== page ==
Russian plane takes off for US with coronavirus help on board

Putin offered Trump 'humanitarian aid' in the hope the US president would do the same for Russia when it needs it.

    A Russian military transport plane took off from an airfield outside Moscow on Wednesday and headed for the United States with a load of medical equipment and masks to help Washington fight the coronavirus pandemic.

    President Vladimir Putin offered Russian help in a phone conversation with President Donald Trump on Monday, when the two leaders discussed how best to respond to the virus.

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    The flight, which was organised by the Russian defence ministry, is likely to be unpopular with some critics of Trump who have urged him to keep his distance from Putin and who argue that Moscow uses such aid as a geopolitical and propaganda tool to advance its influence, something the Kremlin denies.

    "Trump gratefully accepted this humanitarian aid," Kremlin spokesman Dmitry Peskov was cited as saying by the Interfax news agency on Tuesday night. Trump himself spoke enthusiastically about the Russian help after his call with Putin.

    Russia's Rossiya 24 channel on Wednesday showed the plane taking off from a military airbase outside Moscow in darkness. Its cargo hold was filled with cardboard boxes and other packages.

    Confirmed US cases have surged to 189,000 and 4,000 people have already died there from COVID-19, the illness caused by the coronavirus.

    'Mutual assistance'

    Russia's official tally of coronavirus cases rose to 2,777 on Wednesday, a one-day increase of 440. Twenty-four people have so far died, authorities say. Some doctors have questioned the accuracy of the figure given.

    Relations between Moscow and Washington have been strained in recent years by everything from Syria to Ukraine to election interference, something Russia denies.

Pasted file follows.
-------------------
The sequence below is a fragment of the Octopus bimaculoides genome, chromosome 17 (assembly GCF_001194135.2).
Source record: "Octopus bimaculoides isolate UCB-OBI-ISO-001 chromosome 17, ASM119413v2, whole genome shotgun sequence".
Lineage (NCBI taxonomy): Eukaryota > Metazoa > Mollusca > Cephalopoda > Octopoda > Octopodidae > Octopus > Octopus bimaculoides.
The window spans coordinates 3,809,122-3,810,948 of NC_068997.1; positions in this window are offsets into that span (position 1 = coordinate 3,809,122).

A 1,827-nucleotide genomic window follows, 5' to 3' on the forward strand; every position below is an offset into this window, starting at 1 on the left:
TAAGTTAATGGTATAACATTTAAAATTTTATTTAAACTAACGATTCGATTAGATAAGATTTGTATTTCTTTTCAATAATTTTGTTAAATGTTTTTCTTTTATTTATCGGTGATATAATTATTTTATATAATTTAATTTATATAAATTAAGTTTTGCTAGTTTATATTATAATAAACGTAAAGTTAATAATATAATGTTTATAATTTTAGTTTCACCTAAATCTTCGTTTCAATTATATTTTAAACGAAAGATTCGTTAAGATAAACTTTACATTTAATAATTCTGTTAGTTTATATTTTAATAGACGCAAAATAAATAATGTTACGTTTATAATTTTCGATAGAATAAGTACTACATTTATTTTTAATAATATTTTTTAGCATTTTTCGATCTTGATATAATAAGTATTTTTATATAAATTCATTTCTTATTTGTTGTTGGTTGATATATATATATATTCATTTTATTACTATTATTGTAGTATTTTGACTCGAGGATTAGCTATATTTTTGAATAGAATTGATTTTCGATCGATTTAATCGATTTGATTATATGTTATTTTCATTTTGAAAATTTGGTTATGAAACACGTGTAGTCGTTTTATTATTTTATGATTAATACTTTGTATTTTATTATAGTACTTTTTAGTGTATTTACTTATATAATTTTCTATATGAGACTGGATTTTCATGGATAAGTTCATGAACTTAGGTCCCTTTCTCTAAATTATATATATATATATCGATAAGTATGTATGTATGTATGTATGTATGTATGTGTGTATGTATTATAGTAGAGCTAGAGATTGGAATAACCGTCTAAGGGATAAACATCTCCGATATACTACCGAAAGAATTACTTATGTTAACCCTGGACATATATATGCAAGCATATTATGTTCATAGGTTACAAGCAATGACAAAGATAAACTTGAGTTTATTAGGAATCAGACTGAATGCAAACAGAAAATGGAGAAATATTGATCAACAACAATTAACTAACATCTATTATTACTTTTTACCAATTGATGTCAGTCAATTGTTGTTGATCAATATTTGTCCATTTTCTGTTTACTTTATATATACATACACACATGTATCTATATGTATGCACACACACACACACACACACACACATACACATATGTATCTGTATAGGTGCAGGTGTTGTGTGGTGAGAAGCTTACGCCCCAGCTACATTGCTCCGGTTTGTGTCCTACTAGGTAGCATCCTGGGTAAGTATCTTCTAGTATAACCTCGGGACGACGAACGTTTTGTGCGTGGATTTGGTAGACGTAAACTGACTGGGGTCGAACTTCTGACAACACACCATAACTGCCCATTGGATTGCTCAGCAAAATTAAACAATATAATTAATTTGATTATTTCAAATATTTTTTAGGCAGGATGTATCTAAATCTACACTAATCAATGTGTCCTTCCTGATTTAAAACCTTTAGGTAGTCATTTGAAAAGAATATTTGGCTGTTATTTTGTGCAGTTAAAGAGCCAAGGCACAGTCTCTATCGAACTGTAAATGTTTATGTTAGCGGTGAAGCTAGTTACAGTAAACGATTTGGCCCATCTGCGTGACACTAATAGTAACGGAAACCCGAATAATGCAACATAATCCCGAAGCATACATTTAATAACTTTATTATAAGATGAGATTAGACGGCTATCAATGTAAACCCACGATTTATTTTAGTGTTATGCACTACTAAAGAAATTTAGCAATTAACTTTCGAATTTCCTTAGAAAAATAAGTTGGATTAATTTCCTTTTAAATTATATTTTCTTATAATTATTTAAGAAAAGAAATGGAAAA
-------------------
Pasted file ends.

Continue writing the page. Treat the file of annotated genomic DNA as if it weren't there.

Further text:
Peskov, Putin's spokesman, said Moscow hoped the US might also be able to provide medical help to Russia if necessary when the time comes.

    "It is important to note that when offering assistance to US colleagues, the president assumes that when US manufacturers of medical equipment and materials gain momentum, they will also be able to reciprocate if necessary," Peskov was cited as saying.

    Peskov, who complained about difficulties expediting the aid to the US thrown up by some US officials, said Russia and China cooperated in a similar way because "at a time when the current situation affects everyone without exception ... there is no alternative to working together in a spirit of partnership and mutual assistance".

    Trump said earlier this week: "Russia sent us a very, very large planeload of things, medical equipment, which was very nice."

    Publicity coup

    Russia has also used its military to send planeloads of aid to Italy to combat the spread of the coronavirus, exposing the European Union's failure to provide swift help to a member in crisis and handing Putin a publicity coup at home and abroad.

    Moscow said the aid for Italy included some 100 virus specialists with experience in dealing with Ebola and swine fever, but Italian media have reported much of it was not useful in the fight against the virus.

    Last month, Russia said it sent nearly 1,000 coronavirus testing kits to former Soviet states and countries including Iran and North Korea.

    Authorities in Moscow unveiled a smartphone app designed to keep tabs on people who have been ordered to stay at home because of the coronavirus, and Russia on Wednesday expanded its lockdown to cover more of its sprawling territory.

    The app is still in the testing phase, an official, Eduard Lysenko, told the Ekho Moskvy radio station.

    Moscow is also preparing to roll out a city-wide QR-code system where each resident who registers online will be assigned a unique code they can show to police officers if stopped when going to the shops or the pharmacy, said Lysenko.

    Eight southern Russian regions rolled out similar lockdown measures to Moscow on Wednesday, meaning more than 60 of Russia's more than 80 regions are now in a state of partial lockdown.

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    SOURCE: News agencies